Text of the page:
Throughout history people have sought ways in which to map the heavens. From the sources of mathematics and mythology sprang the classic star chart, the finest examples of which are both scientific documents and works of art. In this beautifully illustrated book, Peter Whitfield reveals some of the ways in which the structure of the universe has been conceived, explained and depicted. With examples ranging from the Stone Age to the Space Age - ancient observatories, the angelic visions of Dante, images from the Copernican revolution, the rationalized heavens of Isaac Newton, and modern deep space technology - Whitfield offers a challenging exploration of the tension between rigorous scientific knowledge and the continuing search for cause, certainty and harmony in the universe. This new edition is updated to include a wider range of stunning maps of the skies in full colour, including imagery from the latest voyages of space exploration.
In April 1970, during the glory days of the Apollo space program, NASA sent Navy Captain Jim Lovell and two other astronauts on America's fifth mission to the moon. Only fifty-five hours into the flight of Apollo 13, disaster struck: a mysterious explosion rocked the ship, and soon its oxygen and power began draining away. Written with all the color and drama of the best fiction, APOLLO 13 (previously published as Lost Moon) tells the full story of the moon shot that almost ended in catastrophe. Minutes after the explosion, the three astronauts are forced to abandon the main ship for the lunar module, a tiny craft designed to keep two men alive for just two days. As the hours tick away, the narrative shifts from the crippled spacecraft to Mission Control, from engineers searching desperately for a way to fix the ship to Lovell's wife and children praying for his safe return. The entire nation watches as one crisis after another is met and overcome. By the time the ship splashes down in the Pacific, we understand why the heroic effort to rescue Lovell and his crew is considered by many to be NASA's finest hour. Now, thirty years after the launch of the mission, Jim Lovell and coauthor Jeffrey Kluger add a new preface and never-before-seen photographs to Apollo 13. In their preface, they offer an incisive look at America's waxing and waning love affair with space exploration during the past three decades, culminating only recently when the Apollo 13 spacecraft itself, long consigned to an aviation museum outside Paris, was at last returned to its rightful home in the United States. As inspiring today as it was thirty years ago, the story of Apollo 13 is a timeless tribute to the enduring American spirit and sparkling individual heroism.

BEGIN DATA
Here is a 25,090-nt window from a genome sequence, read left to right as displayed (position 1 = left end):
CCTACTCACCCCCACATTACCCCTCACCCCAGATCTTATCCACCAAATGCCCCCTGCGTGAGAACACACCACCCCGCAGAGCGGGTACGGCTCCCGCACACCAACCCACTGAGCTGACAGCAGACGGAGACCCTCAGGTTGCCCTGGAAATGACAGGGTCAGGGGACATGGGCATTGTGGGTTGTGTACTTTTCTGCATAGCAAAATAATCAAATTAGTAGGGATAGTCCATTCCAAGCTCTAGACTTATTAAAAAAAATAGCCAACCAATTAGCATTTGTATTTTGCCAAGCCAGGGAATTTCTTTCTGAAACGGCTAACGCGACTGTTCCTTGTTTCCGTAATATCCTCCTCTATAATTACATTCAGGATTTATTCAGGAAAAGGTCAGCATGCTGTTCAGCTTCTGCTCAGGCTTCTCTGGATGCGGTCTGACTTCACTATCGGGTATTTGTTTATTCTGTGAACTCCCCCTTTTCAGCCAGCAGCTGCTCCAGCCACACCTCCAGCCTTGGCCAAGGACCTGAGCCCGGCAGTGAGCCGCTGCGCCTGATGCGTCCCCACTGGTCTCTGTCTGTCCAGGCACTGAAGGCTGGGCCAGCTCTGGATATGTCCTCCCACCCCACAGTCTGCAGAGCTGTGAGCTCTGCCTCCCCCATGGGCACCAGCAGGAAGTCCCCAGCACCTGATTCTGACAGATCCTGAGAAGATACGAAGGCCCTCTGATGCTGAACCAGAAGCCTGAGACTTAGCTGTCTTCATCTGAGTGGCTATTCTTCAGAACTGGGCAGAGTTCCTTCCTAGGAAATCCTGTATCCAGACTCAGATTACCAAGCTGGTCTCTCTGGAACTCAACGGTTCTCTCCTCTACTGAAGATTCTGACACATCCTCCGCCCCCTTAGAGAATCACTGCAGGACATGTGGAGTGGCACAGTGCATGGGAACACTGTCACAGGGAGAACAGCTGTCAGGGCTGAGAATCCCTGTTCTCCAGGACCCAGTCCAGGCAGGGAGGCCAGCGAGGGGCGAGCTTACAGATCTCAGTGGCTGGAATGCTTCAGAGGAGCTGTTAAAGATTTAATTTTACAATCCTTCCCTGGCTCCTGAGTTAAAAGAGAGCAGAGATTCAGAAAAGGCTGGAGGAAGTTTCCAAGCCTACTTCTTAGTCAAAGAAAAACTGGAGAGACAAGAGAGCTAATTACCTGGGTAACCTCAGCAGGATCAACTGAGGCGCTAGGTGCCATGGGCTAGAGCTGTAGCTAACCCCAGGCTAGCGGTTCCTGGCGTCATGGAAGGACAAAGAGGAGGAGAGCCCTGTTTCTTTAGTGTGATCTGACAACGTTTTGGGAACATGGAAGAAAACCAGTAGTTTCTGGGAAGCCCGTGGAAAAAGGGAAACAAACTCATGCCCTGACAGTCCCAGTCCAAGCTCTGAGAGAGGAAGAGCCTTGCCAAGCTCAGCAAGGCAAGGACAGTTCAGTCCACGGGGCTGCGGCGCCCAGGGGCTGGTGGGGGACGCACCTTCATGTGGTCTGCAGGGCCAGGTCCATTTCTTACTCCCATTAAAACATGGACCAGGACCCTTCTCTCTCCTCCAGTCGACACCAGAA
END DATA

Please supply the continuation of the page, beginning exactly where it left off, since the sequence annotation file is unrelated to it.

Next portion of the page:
With this newly revised Ninth Edition of THE SOLAR SYSTEM, the authors' goals are to help you use astronomy to understand science--and use science to understand what we are. Fascinating, engaging, and visually vibrant, this text will help you answer two fundamental questions: What are we? And how do we know?
The award-winning former editor of Science News shows that one of the most fascinating and controversial ideas in contemporary cosmology-the existence of multiple parallel universes-has a long and divisive history that continues to this day. We often consider the universe to encompass everything that exists, but some scientists have come to believe that the vast, expanding universe we inhabit may be just one of many. The totality of those parallel universes, still for some the stuff of science fiction, has come to be known as the multiverse. The concept of the multiverse, exotic as it may be, isn't actually new. In The Number of the Heavens, veteran science journalist Tom Siegfried traces the history of this controversial idea from antiquity to the present. Ancient Greek philosophers first raised the possibility of multiple universes, but Aristotle insisted on one and only one cosmos. Then in 1277 the bishop of Paris declared it heresy to teach that God could not create as many universes as he pleased, unleashing fervent philosophical debate about whether there might exist a "plurality of worlds." As the Middle Ages gave way to the Renaissance, the philosophical debates became more scientific. Rene Descartes declared "the number of the heavens" to be indefinitely large, and as notions of the known universe expanded from our solar system to our galaxy, the debate about its multiplicity was repeatedly recast. In the 1980s, new theories about the big bang reignited interest in the multiverse. Today the controversy continues, as cosmologists and physicists explore the possibility of many big bangs, extra dimensions of space, and a set of branching, parallel universes. This engrossing story offers deep lessons about the nature of science and the quest to understand the universe.